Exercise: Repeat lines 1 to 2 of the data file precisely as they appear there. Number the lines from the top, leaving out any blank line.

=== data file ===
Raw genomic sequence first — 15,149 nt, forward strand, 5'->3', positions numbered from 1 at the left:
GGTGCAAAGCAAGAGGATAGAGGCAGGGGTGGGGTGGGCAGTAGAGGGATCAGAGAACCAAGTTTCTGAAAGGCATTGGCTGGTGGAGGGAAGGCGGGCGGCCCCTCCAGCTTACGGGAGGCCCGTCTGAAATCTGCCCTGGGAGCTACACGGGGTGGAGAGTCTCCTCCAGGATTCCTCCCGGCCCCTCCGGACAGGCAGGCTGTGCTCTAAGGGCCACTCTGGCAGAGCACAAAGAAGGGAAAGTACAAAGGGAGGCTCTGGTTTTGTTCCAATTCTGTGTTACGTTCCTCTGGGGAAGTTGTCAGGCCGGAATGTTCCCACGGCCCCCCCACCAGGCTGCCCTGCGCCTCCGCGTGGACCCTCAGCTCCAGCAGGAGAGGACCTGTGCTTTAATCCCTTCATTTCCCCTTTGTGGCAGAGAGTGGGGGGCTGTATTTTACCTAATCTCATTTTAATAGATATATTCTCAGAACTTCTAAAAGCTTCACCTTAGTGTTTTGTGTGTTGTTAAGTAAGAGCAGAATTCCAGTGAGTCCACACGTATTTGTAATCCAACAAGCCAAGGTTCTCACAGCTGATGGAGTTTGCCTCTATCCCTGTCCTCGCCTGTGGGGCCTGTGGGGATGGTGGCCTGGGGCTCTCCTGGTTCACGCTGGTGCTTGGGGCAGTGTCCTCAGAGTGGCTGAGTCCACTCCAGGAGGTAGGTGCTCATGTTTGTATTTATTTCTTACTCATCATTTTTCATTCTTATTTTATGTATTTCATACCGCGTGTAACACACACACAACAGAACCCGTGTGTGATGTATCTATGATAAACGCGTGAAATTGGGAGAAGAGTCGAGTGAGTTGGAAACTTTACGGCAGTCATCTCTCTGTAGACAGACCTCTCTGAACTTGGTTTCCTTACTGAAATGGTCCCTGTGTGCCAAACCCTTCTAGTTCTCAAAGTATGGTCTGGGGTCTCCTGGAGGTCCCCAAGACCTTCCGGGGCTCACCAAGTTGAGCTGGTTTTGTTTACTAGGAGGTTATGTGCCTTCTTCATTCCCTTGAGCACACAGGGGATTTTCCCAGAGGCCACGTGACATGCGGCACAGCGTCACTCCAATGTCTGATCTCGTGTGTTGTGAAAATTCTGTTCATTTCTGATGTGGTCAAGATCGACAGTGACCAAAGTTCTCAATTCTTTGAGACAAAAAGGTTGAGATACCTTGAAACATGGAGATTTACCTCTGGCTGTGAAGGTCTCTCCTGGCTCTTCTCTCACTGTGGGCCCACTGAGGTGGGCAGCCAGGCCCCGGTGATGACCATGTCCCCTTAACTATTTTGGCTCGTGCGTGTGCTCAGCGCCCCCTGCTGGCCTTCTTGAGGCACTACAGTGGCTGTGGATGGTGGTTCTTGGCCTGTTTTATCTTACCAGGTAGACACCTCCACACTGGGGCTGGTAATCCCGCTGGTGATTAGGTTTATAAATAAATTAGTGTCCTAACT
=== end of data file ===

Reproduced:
Raw genomic sequence first — 15,149 nt, forward strand, 5'->3', positions numbered from 1 at the left:
GGTGCAAAGCAAGAGGATAGAGGCAGGGGTGGGGTGGGCAGTAGAGGGATCAGAGAACCAAGTTTCTGAAAGGCATTGGCTGGTGGAGGGAAGGCGGGCGGCCCCTCCAGCTTACGGGAGGCCCGTCTGAAATCTGCCCTGGGAGCTACACGGGGTGGAGAGTCTCCTCCAGGATTCCTCCCGGCCCCTCCGGACAGGCAGGCTGTGCTCTAAGGGCCACTCTGGCAGAGCACAAAGAAGGGAAAGTACAAAGGGAGGCTCTGGTTTTGTTCCAATTCTGTGTTACGTTCCTCTGGGGAAGTTGTCAGGCCGGAATGTTCCCACGGCCCCCCCACCAGGCTGCCCTGCGCCTCCGCGTGGACCCTCAGCTCCAGCAGGAGAGGACCTGTGCTTTAATCCCTTCATTTCCCCTTTGTGGCAGAGAGTGGGGGGCTGTATTTTACCTAATCTCATTTTAATAGATATATTCTCAGAACTTCTAAAAGCTTCACCTTAGTGTTTTGTGTGTTGTTAAGTAAGAGCAGAATTCCAGTGAGTCCACACGTATTTGTAATCCAACAAGCCAAGGTTCTCACAGCTGATGGAGTTTGCCTCTATCCCTGTCCTCGCCTGTGGGGCCTGTGGGGATGGTGGCCTGGGGCTCTCCTGGTTCACGCTGGTGCTTGGGGCAGTGTCCTCAGAGTGGCTGAGTCCACTCCAGGAGGTAGGTGCTCATGTTTGTATTTATTTCTTACTCATCATTTTTCATTCTTATTTTATGTATTTCATACCGCGTGTAACACACACACAACAGAACCCGTGTGTGATGTATCTATGATAAACGCGTGAAATTGGGAGAAGAGTCGAGTGAGTTGGAAACTTTACGGCAGTCATCTCTCTGTAGACAGACCTCTCTGAACTTGGTTTCCTTACTGAAATGGTCCCTGTGTGCCAAACCCTTCTAGTTCTCAAAGTATGGTCTGGGGTCTCCTGGAGGTCCCCAAGACCTTCCGGGGCTCACCAAGTTGAGCTGGTTTTGTTTACTAGGAGGTTATGTGCCTTCTTCATTCCCTTGAGCACACAGGGGATTTTCCCAGAGGCCACGTGACATGCGGCACAGCGTCACTCCAATGTCTGATCTCGTGTGTTGTGAAAATTCTGTTCATTTCTGATGTGGTCAAGATCGACAGTGACCAAAGTTCTCAATTCTTTGAGACAAAAAGGTTGAGATACCTTGAAACATGGAGATTTACCTCTGGCTGTGAAGGTCTCTCCTGGCTCTTCTCTCACTGTGGGCCCACTGAGGTGGGCAGCCAGGCCCCGGTGATGACCATGTCCCCTTAACTATTTTGGCTCGTGCGTGTGCTCAGCGCCCCCTGCTGGCCTTCTTGAGGCACTACAGTGGCTGTGGATGGTGGTTCTTGGCCTGTTTTATCTTACCAGGTAGACACCTCCACACTGGGGCTGGTAATCCCGCTGGTGATTAGGTTTATAAATAAATTAGTGTCCTAACT